What she discovered is that we have much more in common than the pundits and radio shock-jocks would lead us to believe.  A key question the author asked of all interviewees was what democracy meant to them.

What she found was an affirmative answer to Rodney King’s tormented question, “Can we all get along?”  A definite “yes” was the overwhelming answer of almost all respondents.

As a whole, we citizens had a capacious and generous understanding of the national covenant that binds us together as a people.  Some of our answers:

“…everybody has a choice, everybody has a vote, everyone mattering” – this from a single mom in Appalachia.

“Where everyone gets a fair say with decision-making, to some extent…People should help make decisions for the country and to have the freedom to have free speech and practice any religion, without being persecuted” – a neurologist from Memphis. 

Despite differences in age and section of the country, most answers seemed similar.  Maybe we can all get along.  And where we have differences, “trust but verify.”  Cut each other a bit of slack.

It all takes a bit of tending.  In a discussion between Marilynne Robinson and President Obama, quoted by the author, Robinson remarked on our national experiment with self-rule: “[Democracy] was something that people collectively made and that they understood they held it together by valuing it.”  “We cannot take it for granted…It is a main thing that we remake continuously.”[2]  It is based on our valuing one another.

When going through some of my brother’s things, in his workshop – a very large space – I came across one huge safe.  Then another.  And yet another.  These things weighed hundreds of pounds and were almost six feet tall by four feet wide and two feet deep.  One after another until I counted at least six of them.  Two of which were still in their shipping containers.  He had a forklift to move them.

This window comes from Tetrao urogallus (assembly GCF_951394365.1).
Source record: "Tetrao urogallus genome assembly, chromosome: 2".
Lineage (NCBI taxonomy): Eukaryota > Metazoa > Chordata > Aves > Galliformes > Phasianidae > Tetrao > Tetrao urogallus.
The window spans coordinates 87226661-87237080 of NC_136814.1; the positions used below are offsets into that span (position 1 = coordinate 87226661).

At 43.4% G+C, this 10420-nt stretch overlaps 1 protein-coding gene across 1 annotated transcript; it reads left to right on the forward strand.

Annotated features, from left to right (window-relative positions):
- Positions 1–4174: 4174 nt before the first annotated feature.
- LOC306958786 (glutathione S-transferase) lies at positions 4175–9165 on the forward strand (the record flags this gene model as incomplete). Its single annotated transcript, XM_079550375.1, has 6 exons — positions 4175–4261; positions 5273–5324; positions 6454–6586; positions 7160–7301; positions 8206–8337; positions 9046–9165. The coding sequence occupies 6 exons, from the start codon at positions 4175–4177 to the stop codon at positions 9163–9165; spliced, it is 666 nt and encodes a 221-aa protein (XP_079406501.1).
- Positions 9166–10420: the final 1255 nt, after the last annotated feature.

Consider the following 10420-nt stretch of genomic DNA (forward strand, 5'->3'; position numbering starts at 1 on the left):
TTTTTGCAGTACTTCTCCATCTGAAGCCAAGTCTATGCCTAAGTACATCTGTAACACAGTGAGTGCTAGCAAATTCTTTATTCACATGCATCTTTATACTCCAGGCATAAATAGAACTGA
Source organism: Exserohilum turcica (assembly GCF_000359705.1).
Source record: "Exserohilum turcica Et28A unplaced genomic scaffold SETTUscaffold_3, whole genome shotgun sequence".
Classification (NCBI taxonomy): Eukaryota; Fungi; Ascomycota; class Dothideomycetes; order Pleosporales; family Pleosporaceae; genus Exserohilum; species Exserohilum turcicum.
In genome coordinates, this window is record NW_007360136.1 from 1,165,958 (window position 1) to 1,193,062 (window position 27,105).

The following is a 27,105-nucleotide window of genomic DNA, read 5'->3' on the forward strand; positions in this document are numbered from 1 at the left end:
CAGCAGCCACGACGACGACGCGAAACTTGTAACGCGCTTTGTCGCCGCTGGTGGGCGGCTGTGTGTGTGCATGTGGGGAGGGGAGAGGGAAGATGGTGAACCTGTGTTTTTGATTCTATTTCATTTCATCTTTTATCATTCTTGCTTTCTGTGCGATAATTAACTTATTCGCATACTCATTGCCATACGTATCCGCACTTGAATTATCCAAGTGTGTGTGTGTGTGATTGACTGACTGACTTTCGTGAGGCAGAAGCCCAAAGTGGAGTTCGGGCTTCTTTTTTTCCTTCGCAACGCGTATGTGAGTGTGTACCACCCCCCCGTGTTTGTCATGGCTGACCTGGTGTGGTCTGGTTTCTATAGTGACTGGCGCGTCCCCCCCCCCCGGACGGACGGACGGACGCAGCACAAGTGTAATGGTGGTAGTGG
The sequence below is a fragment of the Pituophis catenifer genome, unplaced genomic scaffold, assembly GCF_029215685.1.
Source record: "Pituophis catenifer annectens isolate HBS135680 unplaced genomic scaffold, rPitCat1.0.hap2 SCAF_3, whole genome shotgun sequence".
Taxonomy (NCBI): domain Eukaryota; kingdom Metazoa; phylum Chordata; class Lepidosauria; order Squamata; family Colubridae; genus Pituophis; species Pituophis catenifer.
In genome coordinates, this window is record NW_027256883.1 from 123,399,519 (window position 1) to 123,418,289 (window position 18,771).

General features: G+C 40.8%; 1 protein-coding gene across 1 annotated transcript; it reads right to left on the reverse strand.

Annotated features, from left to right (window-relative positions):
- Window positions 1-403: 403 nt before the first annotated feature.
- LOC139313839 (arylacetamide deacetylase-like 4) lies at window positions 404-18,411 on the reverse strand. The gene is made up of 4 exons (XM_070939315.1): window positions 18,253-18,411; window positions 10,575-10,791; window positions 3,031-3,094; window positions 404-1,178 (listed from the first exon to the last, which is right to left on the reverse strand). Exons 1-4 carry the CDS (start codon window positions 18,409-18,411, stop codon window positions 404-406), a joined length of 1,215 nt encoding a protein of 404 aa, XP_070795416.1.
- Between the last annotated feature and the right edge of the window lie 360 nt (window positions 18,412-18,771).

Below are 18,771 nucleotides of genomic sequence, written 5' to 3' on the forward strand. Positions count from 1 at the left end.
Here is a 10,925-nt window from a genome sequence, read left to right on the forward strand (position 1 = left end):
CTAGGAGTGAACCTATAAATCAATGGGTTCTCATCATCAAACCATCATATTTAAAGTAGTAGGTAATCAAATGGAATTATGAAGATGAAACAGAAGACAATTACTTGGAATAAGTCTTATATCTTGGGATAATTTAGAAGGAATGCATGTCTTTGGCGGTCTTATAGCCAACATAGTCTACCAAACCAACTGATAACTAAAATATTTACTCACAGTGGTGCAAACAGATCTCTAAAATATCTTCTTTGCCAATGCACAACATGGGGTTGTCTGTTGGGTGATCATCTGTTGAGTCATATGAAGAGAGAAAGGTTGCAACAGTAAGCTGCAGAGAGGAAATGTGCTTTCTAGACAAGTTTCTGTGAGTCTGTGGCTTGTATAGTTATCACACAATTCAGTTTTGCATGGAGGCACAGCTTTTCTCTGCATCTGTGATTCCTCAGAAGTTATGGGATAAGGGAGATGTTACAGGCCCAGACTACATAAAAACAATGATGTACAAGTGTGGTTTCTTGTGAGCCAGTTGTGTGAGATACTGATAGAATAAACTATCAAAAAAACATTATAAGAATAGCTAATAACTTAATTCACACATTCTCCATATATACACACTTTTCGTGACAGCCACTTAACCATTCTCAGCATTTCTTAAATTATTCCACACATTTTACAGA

My friend wondered what was going on with his thinking.  The answer?  Paranoia.  Tom didn’t trust much of anybody.  The world was obviously out to rob him blind.  I offered to loan my friend my psych textbook on paranoia.  It explains everything we were seeing.

The Gospel answer?  Life’s too short to live in continual distrust of one’s fellows.  Bad for the heart also.

The ethic of the Jesus movement is that of a generous spirit.  Most of us, even in the church, will do the right thing.  Our differences?  “We can work it out,” to quote the Beatles.  “We can work it out.” 

The church is like a big family.  We are not just a random assortment of individuals who happened to stumble in off the street.  We belong to one another.  And that’s the reality I witness every Sunday here at St. Francis.

Yes, like any family we have our differences, but there’s no evil intent implied or expressed – like any family.

I can still remember our late controversy here at St. Francis over the Thanksgiving gravy.  On one hand we had the giblet’s faction and opposed was the giblets-free opinion.  In my mind’s eye I could envision schism over gravy of all things.  Giblets were essential.  Giblets were an atrocity.  Which would it be?  As my grandmother would often exclaim in disgust, “Oh, good gravy!”

The problem was solved by having two gravy selections.  You choose. Would that all church controversies could be worked out so amicably.  Maybe this solution comes under the category of WWJD.  Or at least, it’s as close as we could get.

As one of my favorite hymns puts it: “Blest be the tie that binds/Our hearts in Christian love:/The fellowship of kindred minds/Is like to that above.  We share each other’s woes,/Our mutual burdens bear,/And often for each other flows/The sympathizing tear…When we asunder part,/It gives us inward pain.”

This is indeed a journey where everyone counts, where everyone is precious in the Lord’s sight.  Let us continually pray for the grace to live out this vision.  Amen.

[1] Elizabeth Currid-Hacket, The Overlooked Americans: The Resilience of Our Rural Towns and What that Means for Our Country (New York: Basic Books, 2023).

[2] Op cit, 29-30.

September 10, 2023
15 Pentecost, Proper 18

The Rev. Dr. John C. Forney
Ezekiel 33:7-11; Psalm 119:33-40;
Romans 13:8-14; Matthew 18:15-20 “Trust But Verify